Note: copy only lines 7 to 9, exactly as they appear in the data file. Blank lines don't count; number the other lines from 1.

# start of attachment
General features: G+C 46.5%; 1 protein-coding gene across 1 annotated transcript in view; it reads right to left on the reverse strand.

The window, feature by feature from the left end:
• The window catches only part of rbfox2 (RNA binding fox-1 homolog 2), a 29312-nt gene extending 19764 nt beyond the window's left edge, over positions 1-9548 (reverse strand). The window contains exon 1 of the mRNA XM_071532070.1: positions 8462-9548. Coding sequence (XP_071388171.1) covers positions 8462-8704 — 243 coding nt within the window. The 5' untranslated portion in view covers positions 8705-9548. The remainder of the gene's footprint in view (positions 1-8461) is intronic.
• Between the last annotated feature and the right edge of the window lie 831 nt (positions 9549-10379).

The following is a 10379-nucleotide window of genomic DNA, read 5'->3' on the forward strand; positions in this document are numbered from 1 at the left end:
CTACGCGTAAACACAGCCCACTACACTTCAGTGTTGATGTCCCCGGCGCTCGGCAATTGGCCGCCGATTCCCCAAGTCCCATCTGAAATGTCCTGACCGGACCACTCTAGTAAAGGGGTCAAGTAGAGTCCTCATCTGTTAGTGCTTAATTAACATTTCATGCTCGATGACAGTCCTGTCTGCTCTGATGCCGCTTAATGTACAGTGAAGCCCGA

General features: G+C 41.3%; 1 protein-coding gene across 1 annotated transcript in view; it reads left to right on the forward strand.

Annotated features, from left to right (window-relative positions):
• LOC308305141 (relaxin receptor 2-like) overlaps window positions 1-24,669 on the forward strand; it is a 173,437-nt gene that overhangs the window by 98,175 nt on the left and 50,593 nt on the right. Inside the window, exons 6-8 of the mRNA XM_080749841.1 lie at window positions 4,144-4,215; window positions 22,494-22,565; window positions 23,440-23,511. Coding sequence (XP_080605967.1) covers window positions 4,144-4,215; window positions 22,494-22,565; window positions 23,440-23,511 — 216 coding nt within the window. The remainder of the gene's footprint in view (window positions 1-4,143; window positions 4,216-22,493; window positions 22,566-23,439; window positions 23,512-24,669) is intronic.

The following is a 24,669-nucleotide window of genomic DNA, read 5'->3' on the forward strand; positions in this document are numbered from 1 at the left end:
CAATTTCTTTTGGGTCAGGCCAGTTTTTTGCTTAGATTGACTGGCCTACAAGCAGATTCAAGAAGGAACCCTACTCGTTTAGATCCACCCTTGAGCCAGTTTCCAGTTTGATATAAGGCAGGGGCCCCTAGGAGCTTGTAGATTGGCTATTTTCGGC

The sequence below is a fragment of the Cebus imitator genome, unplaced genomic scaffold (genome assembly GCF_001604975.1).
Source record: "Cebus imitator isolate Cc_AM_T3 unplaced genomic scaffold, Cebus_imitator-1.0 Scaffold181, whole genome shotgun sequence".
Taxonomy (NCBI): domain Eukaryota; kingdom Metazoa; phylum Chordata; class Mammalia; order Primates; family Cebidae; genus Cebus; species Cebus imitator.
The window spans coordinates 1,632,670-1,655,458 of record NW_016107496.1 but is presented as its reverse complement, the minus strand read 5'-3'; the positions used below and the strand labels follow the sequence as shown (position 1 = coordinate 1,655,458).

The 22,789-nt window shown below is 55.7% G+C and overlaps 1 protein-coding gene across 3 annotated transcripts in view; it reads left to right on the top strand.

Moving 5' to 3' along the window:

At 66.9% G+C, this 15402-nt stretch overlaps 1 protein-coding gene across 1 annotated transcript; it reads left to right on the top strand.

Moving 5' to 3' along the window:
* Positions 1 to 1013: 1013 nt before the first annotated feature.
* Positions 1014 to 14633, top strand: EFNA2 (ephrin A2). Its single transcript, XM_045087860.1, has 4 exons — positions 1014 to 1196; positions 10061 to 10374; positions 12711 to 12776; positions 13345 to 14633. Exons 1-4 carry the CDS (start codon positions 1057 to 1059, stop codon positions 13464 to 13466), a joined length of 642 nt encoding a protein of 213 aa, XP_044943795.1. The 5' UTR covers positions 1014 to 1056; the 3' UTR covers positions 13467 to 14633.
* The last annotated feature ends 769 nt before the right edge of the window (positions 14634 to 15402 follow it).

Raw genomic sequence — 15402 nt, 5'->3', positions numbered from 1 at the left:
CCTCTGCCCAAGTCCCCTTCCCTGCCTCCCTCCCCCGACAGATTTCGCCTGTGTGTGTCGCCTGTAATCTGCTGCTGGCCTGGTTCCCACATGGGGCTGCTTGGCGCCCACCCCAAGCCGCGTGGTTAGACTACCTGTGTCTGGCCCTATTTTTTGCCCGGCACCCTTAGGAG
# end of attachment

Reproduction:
General features: G+C 41.3%; 1 protein-coding gene across 1 annotated transcript in view; it reads left to right on the forward strand.

Annotated features, from left to right (window-relative positions):
• LOC308305141 (relaxin receptor 2-like) overlaps window positions 1-24,669 on the forward strand; it is a 173,437-nt gene that overhangs the window by 98,175 nt on the left and 50,593 nt on the right. Inside the window, exons 6-8 of the mRNA XM_080749841.1 lie at window positions 4,144-4,215; window positions 22,494-22,565; window positions 23,440-23,511. Coding sequence (XP_080605967.1) covers window positions 4,144-4,215; window positions 22,494-22,565; window positions 23,440-23,511 — 216 coding nt within the window. The remainder of the gene's footprint in view (window positions 1-4,143; window positions 4,216-22,493; window positions 22,566-23,439; window positions 23,512-24,669) is intronic.